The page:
For other developers working on a smaller scale, on rental properties, or who just don’t have a few Koons sculptures handy, a more feasible route is to recruit advisors and experts to curate art programs or work with artists directly to commission new, site-specific work.
The L.A.-based art adviser Carol Lee Brosseau has built her own advisory company around the value that art drives to real estate properties and hotels, particularly targeting those millennial audiences. She emphasizes to clients art’s ability to generate buzz, inspire social media promotion from residents and visitors, and set the stage for experiential events at their properties.
Brosseau was recently recruited by Houston-based developer Camden Property Trust to curate the art collection for the Camden Hollywood, a luxury rental property off Sunset Boulevard. With rents ranging from $2,100 for a studio to $10,000 for a penthouse, and amenities including an outdoor kitchen, a dog den, a yoga yard, and an art studio, the property targeted young consumers looking for a “social atmosphere.”
With a budget upwards of $200,000, she put together a collection that draws on Hollywood glamour and history, but also embraces the local contemporary art scene. Working with L.A. artists and galleries (including works commissioned specifically for the project), she acquired works by artists including Charlie Rubin, Shawn Hummel, Julian Wasser, David Drebin, Hannah Whitaker, and Melanie Willhide.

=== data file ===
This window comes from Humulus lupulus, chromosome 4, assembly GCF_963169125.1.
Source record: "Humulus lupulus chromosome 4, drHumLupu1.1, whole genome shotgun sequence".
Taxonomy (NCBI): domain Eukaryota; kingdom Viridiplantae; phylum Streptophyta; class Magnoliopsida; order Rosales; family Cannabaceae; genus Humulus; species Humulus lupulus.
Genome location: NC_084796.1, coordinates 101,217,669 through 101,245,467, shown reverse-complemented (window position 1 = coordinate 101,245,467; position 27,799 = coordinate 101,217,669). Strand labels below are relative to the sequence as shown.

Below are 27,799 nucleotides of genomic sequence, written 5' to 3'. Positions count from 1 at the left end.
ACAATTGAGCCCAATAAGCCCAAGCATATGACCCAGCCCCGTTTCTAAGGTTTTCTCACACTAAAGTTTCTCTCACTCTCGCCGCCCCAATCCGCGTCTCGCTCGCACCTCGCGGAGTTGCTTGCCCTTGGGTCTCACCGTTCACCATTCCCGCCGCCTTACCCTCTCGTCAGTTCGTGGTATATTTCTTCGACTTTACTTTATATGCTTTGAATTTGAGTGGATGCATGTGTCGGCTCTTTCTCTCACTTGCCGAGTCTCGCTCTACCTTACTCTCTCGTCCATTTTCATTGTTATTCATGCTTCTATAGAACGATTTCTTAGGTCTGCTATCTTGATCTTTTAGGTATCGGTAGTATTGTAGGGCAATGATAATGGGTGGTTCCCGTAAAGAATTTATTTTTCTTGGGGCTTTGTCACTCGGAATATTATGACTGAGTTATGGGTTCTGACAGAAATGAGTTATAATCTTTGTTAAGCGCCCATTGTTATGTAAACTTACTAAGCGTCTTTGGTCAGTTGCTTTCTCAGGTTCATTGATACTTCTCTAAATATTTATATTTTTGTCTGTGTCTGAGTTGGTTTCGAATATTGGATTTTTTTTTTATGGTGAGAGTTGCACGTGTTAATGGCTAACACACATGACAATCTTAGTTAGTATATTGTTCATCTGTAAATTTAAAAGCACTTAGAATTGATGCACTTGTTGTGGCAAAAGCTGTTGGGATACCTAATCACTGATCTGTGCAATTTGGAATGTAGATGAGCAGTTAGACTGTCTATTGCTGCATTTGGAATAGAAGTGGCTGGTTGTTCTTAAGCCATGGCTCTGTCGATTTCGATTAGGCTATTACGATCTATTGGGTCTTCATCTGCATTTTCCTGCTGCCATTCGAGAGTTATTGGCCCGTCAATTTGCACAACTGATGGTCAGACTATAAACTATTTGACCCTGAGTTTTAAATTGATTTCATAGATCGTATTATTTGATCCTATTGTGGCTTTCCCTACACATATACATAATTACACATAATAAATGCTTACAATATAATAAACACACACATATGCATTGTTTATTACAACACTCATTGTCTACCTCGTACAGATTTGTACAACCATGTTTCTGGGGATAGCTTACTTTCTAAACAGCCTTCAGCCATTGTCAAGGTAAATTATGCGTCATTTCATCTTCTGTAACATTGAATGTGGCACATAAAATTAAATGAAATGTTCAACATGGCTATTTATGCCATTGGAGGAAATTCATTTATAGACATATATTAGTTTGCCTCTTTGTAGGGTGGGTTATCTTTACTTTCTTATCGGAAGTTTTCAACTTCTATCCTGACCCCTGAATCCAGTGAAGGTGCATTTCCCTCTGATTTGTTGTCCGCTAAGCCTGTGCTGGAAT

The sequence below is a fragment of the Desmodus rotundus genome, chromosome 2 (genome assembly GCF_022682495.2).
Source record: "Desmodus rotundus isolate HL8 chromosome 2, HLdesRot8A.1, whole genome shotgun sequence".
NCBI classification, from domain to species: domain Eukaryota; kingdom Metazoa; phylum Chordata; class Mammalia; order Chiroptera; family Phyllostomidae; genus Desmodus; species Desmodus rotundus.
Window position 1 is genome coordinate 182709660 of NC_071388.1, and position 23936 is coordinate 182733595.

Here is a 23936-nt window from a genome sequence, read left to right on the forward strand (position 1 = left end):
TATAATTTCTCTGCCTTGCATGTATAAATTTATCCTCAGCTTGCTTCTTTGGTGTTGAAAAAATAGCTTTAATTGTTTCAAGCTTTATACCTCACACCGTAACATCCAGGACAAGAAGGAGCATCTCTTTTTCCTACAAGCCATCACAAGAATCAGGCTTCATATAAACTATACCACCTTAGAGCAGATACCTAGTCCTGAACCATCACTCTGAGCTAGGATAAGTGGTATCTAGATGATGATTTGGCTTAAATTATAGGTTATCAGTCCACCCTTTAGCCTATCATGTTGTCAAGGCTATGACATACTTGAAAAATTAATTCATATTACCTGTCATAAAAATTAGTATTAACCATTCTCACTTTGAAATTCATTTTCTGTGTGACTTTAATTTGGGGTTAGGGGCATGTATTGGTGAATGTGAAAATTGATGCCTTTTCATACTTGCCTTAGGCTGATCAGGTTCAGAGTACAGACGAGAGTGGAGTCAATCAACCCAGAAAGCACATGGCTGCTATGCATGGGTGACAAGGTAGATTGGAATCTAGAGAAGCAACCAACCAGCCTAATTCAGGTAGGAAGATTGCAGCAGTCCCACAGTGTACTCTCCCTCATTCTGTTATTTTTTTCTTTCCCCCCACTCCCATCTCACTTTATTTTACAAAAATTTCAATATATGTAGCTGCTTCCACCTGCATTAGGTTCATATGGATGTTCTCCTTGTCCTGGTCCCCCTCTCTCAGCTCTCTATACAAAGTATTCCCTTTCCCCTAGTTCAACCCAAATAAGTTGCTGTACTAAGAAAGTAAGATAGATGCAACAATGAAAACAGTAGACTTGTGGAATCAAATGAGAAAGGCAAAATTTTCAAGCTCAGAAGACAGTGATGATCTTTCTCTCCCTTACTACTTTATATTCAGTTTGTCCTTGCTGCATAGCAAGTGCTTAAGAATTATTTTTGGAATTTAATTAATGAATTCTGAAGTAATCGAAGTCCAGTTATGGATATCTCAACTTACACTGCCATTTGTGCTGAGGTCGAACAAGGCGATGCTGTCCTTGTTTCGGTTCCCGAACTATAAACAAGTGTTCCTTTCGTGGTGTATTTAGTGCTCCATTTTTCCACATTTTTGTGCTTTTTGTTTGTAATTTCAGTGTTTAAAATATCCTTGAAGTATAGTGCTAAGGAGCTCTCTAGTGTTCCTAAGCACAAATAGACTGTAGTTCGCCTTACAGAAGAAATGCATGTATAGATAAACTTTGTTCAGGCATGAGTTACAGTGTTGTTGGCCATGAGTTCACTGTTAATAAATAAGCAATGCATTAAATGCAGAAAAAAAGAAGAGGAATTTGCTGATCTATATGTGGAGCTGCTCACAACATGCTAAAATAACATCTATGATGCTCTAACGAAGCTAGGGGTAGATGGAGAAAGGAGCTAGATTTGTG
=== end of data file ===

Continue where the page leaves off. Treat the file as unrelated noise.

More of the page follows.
Those with the means, but not the know-how, will be well-served at Privé at Island Estates, a condominium located on Miami’s last buildable private island, whose amenities include an in-house art consultant to work with residents in developing their own collections. The consultant, New York-based art adviser Kipton Cronkite, also commissioned works for the condo by artists Ross Bleckner and Shay Kun, and the property’s interior designer Julia Chi commissioned a work by Matthew Harding
“Most young people who are interested in buying these new developments are also very much interested in experiences, and the art world is one of those experiences,” she said, including people who are not yet collectors, “but people who want to be in the know.”
But she suggested that luxury developers’ investments in art collections can be distractions from the poor design and quality of individual apartment units, which she said she is seeing more frequently as developers focus further on the common spaces of buildings. But Dan Choi, an architect, developer, and adjunct professor at Columbia’s Graduate School of Architecture, Planning and Preservation, said art collections rarely come at the expense of high-quality design elements, simply because the field is too competitive and the customers too discerning.
Still, Serdari wondered if the art trend could one day pass, as the newly wealthy find alternative modes of conspicuous consumption and the real estate market rushed to cater to whatever comes next.
“I think it is a trend of the moment,” Serdari said. “They borrow cultural capital until the next new cultural capital is in. Maybe it’s going to the moon. Then, they will stop investing in art and go to the moon.”